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Gettysburg, perhaps the most renowned battle of the American Civil War, was the second incursion of Confederate troops onto Union soil. The first offensive in the North taken by General Robert E. Lee and his Army of Northern Virginia resulted in the Battle of Antietam. On September 17, 1862, Lee’s troops met Union forces, under the command of General George B. McClellan, in Sharpsburg, Maryland. In this one poignant moment in time, American history was forever altered. If Gettysburg was the most significant battle in terms of scope, Antietam (Sharpsburg to Southerners) was the most pivotal with respect to the aims of the war.
This battle changed the formally stated purpose of the war from one of states’ rights vs unification to one of the question of slavery. Although the “states’ rights” in question were the rights of each state to determine their positions on slavery, this was not officially recognized in the Confederate charter. In the North a political game was afoot. Abolitionists, of course, fought adamantly to end the “peculiar institution,” while politicians cautioned of the ramifications of such a drastic step. One day in Maryland provided the catalyst needed to end the debate. The Battle of Antietam was the most pivotal event of the Civil War as it erased the threat of European recognition of the Confederate States of America (CSA) and was the impetus needed for the issuance of the Emancipation Proclamation.
==What happened before Antietam ==
May 1861 saw the establishment of a functioning Confederate government in Richmond, Virginia. CSA President Jefferson Davis and his armies were in control of nearly all of the 750,000 acres that were deemed CSA territory.<ref>James McPherson, ''Crossroads of Freedom: Antietam, The Battle That Changed the Course of the Civil War'' (New York: Oxford University Press, 2002), 11.</ref> After the first shots of the war were fired a month prior in South Carolina, the Confederates became defenders. They simply needed to retain what they already possessed in order to prove victorious over the “invading” Yanks. Conversely, President Lincoln and the Union forces were tasked with subduing the Southern rebellion, controlling CSA lands, and reuniting the nation. This arduous endeavor seemed beyond the scope of McClellan and the Army of the Potomac in the eastern theater of the war.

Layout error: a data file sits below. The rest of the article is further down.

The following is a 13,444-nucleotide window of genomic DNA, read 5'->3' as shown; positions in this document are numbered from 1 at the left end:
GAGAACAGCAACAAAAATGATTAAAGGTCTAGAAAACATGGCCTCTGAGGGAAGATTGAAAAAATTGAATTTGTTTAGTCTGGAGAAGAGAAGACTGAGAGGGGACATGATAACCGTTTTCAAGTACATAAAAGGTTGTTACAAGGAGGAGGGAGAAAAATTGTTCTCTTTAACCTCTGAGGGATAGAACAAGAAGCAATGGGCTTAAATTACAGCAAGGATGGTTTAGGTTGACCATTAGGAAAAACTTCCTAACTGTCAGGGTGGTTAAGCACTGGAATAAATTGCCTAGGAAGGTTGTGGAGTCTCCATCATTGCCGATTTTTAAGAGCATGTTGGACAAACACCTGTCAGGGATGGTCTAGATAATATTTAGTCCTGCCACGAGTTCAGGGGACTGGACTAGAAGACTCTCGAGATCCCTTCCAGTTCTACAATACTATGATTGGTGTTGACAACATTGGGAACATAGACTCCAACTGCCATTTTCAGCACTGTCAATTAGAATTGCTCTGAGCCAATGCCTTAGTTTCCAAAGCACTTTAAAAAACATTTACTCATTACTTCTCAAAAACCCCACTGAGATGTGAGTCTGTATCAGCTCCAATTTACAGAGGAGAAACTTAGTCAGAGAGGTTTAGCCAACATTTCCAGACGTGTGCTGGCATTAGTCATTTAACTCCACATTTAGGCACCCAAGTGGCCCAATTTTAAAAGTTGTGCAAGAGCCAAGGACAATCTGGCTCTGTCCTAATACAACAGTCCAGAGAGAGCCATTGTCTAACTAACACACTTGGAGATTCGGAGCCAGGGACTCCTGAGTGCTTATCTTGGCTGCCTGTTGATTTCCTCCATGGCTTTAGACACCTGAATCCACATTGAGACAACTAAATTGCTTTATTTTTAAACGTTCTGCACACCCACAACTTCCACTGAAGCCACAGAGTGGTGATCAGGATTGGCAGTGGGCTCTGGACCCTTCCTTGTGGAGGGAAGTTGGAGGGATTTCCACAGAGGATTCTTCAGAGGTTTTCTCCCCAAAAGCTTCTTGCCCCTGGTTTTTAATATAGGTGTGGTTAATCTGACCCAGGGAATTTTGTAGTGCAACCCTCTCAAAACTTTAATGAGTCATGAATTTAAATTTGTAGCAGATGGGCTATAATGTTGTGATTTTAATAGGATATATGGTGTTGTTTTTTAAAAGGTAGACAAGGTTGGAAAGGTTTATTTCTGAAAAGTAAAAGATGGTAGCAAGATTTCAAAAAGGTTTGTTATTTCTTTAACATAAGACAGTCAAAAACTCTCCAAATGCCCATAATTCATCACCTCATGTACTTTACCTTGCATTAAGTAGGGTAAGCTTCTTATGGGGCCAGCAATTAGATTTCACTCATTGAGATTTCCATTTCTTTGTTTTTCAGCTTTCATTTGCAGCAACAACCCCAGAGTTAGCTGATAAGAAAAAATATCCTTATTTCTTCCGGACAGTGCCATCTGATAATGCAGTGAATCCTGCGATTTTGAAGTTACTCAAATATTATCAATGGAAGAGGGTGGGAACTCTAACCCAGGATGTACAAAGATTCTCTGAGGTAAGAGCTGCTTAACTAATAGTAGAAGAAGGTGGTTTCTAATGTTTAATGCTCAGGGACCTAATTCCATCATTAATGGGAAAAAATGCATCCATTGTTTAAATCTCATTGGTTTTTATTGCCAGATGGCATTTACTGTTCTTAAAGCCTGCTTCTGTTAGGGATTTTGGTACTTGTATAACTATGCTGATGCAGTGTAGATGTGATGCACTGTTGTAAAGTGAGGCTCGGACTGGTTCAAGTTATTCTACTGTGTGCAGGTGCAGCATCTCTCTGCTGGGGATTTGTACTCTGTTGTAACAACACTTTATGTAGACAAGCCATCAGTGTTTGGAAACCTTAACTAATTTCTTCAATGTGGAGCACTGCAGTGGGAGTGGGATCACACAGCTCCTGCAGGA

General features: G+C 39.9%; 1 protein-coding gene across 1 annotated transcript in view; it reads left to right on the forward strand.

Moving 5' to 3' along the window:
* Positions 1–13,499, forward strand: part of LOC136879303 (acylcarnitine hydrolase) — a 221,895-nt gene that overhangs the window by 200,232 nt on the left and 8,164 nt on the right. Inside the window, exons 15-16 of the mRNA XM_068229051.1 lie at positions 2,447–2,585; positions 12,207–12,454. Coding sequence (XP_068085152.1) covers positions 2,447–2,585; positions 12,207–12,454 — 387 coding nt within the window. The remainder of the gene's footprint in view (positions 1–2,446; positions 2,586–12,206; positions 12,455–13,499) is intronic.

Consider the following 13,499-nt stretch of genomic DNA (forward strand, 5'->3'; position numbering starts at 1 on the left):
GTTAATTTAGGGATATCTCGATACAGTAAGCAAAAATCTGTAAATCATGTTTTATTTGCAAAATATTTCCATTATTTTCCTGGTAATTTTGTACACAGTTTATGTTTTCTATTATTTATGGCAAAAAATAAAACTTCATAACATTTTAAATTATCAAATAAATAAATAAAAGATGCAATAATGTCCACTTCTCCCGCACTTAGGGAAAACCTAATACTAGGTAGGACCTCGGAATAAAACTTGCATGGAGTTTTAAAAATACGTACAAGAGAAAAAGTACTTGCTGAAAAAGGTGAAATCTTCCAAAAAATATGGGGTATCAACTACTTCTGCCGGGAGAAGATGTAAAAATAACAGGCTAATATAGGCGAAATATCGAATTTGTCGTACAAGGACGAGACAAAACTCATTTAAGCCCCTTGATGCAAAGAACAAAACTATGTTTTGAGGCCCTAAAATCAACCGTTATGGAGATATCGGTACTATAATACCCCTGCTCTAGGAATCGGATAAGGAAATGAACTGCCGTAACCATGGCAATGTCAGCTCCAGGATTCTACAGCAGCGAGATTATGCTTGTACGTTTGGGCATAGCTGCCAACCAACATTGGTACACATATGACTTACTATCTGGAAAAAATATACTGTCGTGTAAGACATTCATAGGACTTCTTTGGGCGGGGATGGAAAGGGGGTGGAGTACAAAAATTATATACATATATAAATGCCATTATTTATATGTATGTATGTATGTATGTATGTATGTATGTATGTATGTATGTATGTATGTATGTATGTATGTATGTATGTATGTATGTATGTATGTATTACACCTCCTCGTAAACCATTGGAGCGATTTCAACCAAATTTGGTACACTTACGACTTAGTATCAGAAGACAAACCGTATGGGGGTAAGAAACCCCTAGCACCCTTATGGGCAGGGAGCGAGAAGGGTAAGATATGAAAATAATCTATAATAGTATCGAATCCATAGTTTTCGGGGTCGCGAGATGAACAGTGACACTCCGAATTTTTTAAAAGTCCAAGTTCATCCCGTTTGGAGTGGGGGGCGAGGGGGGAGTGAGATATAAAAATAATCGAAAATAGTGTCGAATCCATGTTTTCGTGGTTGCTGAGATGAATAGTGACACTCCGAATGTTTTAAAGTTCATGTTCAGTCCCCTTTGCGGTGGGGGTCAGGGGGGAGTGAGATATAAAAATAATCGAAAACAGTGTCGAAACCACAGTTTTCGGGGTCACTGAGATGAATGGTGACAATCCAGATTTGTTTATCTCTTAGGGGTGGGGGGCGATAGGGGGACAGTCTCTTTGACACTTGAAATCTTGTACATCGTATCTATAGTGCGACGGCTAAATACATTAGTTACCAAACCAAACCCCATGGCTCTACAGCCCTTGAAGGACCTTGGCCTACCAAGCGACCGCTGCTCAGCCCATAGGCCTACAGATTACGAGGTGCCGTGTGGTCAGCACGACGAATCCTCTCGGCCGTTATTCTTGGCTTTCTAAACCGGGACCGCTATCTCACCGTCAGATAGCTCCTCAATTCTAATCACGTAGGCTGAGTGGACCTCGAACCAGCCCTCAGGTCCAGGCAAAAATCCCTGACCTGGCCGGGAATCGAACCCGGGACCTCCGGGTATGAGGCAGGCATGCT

General McClellan took charge of the massive army after the crushing Union defeat at the First Battle of Bull Run in July 1861. His overly cautious nature and misconceptions of his enemy’s strength caused him to resist attacking the Confederate armies, thereby making the Army of the Potomac unable to claim any victories in the East. At once, General Ulysses S. Grant had several great successes in the western theater of the war. His troops forced the unconditional surrender of Confederate garrisons at Forts Henry and Donaldson in February 1862 while by the conclusion of the following month, Union General Ambrose E. Burnside controlled all but one port in previously Confederate held North Carolina.<ref>McPherson, ''Crossroads of Freedom'', 16-24.</ref> Additional Union victories in Arkansas and Tennessee along with the capture of New Orleans and all of its ports gave citizens of the North great hope for a swift end to the war. Military strategists and politicians of the North; however, were not as optimistic as they were keenly aware that Union victory must come from the East; an opinion not lost on their European counterparts.
==The CSA hoped to use Cotton to gain Foreign Recongnition==
The summer of 1862 proved to be the most hopeful for the South with regard to British and French intervention on the behalf of the CSA. Although news took ten days to cross the Atlantic, European powers became increasingly aware of Lee’s victories in the eastern theater. News of Confederate success coincided with a massive shortage of cotton in Europe, particularly in England. Prior to the war, a full 80% of Britain and France’s raw cotton came from Confederate states. Until the summer of 1862, England was able to utilize the surplus of cotton they purchased from the exceptional crops of 1859 and 1861.<ref>McPherson, ''Crossroads of Freedom'', 35.</ref> By May 1862, the supply was less than a third of what the mills required and the European textile industry was facing a crisis. Unemployment in Britain grew exponentially as 75% of cotton workers were unemployed or faced reduced work hours.<ref>James McPherson, ''Battle Cry of Freedom: The Civil War Era'' (New York: Oxford University Press, 1988), 548.</ref> King Cotton still reigned supreme.